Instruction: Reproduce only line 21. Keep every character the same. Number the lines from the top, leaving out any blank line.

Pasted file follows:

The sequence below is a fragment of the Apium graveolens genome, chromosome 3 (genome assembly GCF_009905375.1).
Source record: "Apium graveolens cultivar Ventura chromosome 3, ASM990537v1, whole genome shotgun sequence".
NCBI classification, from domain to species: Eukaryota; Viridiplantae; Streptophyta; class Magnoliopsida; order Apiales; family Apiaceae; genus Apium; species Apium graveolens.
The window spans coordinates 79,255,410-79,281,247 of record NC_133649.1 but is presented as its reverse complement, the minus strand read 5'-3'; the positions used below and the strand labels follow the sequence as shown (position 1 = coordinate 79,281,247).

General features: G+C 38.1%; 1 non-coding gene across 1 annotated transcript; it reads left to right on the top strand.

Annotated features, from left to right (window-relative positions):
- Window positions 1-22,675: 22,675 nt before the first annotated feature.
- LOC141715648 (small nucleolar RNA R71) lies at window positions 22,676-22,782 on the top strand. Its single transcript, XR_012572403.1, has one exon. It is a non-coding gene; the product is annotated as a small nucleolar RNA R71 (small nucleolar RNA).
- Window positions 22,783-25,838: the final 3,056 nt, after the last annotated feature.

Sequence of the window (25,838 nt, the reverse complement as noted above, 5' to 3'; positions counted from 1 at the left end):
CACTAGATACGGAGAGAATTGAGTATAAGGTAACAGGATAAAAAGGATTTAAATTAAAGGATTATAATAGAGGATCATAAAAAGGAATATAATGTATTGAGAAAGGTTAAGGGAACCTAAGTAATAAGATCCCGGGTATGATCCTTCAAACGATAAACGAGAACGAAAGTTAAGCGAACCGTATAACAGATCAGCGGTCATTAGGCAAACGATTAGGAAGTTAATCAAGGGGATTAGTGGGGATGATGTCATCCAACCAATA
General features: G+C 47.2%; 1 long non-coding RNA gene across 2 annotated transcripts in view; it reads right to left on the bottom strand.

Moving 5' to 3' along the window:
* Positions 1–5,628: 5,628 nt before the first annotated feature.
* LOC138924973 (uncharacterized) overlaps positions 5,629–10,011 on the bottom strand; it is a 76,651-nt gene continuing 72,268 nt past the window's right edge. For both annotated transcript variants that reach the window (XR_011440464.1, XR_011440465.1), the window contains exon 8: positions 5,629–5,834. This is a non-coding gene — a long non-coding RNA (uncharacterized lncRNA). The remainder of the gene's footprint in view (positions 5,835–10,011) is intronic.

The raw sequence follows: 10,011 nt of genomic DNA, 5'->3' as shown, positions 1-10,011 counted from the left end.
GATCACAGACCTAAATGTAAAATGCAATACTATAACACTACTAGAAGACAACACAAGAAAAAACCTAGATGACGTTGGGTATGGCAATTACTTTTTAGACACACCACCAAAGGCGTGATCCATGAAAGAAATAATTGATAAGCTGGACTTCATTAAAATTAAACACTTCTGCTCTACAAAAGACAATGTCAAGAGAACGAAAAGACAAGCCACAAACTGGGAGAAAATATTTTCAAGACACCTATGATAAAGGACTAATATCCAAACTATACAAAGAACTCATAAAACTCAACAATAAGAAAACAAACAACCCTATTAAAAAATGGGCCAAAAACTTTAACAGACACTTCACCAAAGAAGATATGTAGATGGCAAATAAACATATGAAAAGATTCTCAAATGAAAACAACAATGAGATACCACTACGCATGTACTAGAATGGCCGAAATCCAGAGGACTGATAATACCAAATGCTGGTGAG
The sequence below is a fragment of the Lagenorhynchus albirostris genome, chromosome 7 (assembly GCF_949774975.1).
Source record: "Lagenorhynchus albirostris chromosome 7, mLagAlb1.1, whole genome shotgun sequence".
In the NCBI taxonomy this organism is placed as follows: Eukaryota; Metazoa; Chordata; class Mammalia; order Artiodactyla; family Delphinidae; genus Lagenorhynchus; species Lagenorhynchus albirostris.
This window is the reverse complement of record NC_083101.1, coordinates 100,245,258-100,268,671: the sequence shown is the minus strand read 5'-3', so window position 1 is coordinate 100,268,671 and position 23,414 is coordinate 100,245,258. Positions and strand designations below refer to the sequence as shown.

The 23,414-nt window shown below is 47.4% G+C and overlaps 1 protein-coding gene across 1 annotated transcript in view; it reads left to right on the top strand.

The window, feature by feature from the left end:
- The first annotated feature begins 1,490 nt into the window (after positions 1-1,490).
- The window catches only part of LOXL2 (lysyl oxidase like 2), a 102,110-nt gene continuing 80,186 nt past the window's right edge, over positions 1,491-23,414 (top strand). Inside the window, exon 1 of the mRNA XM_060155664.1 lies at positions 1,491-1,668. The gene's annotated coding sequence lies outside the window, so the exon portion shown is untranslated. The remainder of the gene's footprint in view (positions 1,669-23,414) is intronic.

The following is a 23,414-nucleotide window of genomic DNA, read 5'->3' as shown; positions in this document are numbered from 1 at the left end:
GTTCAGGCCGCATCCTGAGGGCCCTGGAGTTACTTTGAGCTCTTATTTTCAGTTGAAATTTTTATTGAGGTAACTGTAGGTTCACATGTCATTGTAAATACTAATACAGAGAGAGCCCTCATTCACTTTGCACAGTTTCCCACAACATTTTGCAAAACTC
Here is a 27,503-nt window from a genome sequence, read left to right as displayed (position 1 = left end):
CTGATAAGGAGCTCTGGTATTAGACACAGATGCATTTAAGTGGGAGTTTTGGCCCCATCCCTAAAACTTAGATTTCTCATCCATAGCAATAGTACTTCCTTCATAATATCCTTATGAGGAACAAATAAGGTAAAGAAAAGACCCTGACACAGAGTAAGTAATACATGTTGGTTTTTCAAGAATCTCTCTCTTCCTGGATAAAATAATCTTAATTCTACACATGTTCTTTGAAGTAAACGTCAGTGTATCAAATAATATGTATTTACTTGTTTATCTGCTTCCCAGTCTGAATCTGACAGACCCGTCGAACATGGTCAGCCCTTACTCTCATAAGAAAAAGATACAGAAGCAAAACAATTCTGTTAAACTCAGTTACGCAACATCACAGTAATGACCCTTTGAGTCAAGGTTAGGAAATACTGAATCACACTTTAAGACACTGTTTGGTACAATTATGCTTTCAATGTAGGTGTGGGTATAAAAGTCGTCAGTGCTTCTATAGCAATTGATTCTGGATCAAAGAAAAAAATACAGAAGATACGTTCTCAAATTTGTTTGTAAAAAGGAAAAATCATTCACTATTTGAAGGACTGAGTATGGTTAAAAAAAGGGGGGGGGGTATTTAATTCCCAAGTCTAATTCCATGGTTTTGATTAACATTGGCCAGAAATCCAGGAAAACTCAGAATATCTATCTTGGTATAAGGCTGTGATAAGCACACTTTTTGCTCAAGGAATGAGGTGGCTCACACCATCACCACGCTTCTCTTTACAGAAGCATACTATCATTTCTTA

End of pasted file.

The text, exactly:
This window is the reverse complement of record NC_083101.1, coordinates 100,245,258-100,268,671: the sequence shown is the minus strand read 5'-3', so window position 1 is coordinate 100,268,671 and position 23,414 is coordinate 100,245,258. Positions and strand designations below refer to the sequence as shown.